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I've written a proper Duckweed Index guide

dw1305

Well-Known Member
5 Year Member
Messages
2,783
Location
Wiltshire UK
Hi all,
I know there are some users of the <"Duckweed Index"> users on <"Apistogramma.com"> so I'll link in the Duckweed Index article I've written for the UKAPS forum.

<"https://www.ukaps.org/forum/threads/what-is-the-“duckweed-index”-all-about.73647">

Fundamentally, the “Duckweed Index” is a simple technique <”to retain and improve water quality”>

Quick guide.
  1. To use the “Duckweed Index”, you watch the leaf colour, and growth rate, of a floating plant, and you only<" add nutrients">* when plant leaf colour and / or growth decline.
  2. “Amazon Frogbit” is now my preferred “Duckweed”.
  3. You use the <"UC Leaf Colour Chart”> as your visual reference for plant colour : <” The scientific background to the "Leaf Colour Chart">
  4. Plants require all <"fourteen essential mineral nutrients"> to grow, just in widely varying amounts.
  5. You can use the combination of leaf colour and plant growth rate as a measure of plant nutrient availability.
  6. Using the “Duckweed Index” water testing is not a requirement and you don’t need to try and accurately diagnose any nutrient deficiencies.
  7. Synergistic plant / microbe biofiltration can both create, and retain, high water quality.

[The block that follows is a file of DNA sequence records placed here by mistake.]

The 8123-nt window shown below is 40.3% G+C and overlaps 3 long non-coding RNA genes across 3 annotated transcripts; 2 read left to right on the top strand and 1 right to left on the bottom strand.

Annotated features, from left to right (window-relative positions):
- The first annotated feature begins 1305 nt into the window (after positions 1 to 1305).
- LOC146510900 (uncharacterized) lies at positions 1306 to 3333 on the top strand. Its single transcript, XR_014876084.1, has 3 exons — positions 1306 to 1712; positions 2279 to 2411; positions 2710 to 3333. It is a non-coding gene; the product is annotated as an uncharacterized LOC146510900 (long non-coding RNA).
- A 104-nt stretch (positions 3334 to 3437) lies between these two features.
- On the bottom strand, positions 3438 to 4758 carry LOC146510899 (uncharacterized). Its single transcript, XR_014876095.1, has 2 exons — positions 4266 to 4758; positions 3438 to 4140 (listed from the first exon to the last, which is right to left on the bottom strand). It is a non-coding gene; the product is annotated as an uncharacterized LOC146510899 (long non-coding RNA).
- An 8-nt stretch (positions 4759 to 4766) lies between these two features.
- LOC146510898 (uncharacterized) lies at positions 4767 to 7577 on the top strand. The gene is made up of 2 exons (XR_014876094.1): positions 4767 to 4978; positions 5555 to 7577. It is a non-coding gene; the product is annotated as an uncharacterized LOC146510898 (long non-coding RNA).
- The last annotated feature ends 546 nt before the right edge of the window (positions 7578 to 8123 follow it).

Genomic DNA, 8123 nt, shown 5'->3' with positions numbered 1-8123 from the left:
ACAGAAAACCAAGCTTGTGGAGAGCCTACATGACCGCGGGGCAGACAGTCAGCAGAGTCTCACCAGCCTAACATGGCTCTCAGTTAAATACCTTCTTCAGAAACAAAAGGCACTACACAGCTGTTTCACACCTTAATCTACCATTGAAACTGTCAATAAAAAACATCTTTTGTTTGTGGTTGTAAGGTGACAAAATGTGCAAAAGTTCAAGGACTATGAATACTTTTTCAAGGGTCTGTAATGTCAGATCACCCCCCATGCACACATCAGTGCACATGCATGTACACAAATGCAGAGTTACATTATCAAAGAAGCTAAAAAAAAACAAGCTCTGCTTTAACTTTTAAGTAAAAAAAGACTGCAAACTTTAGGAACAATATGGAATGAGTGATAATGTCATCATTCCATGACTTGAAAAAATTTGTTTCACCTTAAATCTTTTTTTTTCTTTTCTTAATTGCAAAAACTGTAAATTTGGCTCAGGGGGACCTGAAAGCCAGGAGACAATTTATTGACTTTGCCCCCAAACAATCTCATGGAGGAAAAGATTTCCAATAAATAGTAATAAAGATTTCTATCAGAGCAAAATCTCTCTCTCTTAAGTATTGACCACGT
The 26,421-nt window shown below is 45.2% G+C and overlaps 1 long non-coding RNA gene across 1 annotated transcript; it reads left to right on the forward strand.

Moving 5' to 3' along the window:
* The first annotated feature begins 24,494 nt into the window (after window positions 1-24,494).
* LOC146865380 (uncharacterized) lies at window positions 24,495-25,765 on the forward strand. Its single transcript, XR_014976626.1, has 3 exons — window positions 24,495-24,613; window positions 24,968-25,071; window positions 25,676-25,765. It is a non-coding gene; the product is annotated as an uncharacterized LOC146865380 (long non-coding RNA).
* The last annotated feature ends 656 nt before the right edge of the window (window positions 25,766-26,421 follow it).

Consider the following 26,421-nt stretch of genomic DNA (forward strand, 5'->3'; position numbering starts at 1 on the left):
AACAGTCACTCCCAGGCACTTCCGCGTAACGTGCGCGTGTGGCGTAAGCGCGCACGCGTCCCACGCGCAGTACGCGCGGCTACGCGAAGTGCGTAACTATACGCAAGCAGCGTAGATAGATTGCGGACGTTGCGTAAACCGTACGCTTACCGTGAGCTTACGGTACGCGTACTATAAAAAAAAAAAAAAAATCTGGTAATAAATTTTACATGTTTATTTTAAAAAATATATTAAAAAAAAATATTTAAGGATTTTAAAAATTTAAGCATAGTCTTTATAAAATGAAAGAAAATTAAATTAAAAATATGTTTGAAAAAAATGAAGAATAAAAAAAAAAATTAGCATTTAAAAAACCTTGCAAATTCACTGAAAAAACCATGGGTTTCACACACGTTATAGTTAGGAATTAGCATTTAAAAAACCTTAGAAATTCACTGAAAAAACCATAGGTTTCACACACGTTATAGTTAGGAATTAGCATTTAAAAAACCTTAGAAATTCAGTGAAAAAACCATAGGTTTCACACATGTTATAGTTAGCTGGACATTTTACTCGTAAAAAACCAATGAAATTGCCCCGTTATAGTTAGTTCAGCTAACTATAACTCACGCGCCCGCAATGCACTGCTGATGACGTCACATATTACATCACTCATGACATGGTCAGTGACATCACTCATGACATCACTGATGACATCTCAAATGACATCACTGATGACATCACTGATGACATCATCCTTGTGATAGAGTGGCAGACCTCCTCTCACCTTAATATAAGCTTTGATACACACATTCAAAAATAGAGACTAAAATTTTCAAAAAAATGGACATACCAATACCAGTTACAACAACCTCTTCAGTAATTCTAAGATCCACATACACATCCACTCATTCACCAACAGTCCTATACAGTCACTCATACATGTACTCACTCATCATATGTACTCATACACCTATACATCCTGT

8. Bioassay and phytoremediation techniques have a sound scientific underpinning.
  9. The “Duckweed” functions simultaneously as both the bioassay organism and your “test kit”.
  10. When you thin the plants, you remove the nutrients they contain from the aquarium.

cheers Darrel
 
Last edited:

anewbie

Well-Known Member
Messages
1,424
two comments:
How do you tell if 'growth rate' changes - that seems like the hard one.
Funny you should post this today; i just put in two very strong power-heads to kill my duckweed.
 

dw1305

Well-Known Member
5 Year Member
Messages
2,783
Location
Wiltshire UK
Hi all,
two comments:
How do you tell if 'growth rate' changes - that seems like the hard one.
It is actually reasonably easy, floating plants don't have much requirement for structural support, so they tend to just produce large spongy mesophyll cells which they can "tack" photosynthetic tissue to. Because they are never CO2 limited this means that they can produce a lot of new leaves really quickly.
Funny you should post this today; i just put in two very strong power-heads to kill my duckweed.
That is sort of your first point. It is the ability to spread that in response to nutrient levels that makes the Duckweeds (Lemna spp.), such a PITA, which was one reason that my preferred "Duckweed" is now Amazon Frogbit (Limnobium laevigatum).

cheers Darrel
 

MacZ

Well-Known Member
Messages
3,119
Location
Germany
Hi,

This thing should be attached to the front page somehow.
Use the report-function and ask for pinning the topic. That's what I did to get my medical template and the medlist-link pinned. Ideal would be if Darrell did this himself.

Also for my fellow german users: I've offered to do a german language translation. If anyone is interested to proofread or wants the finished translation, ask me in late January.
 

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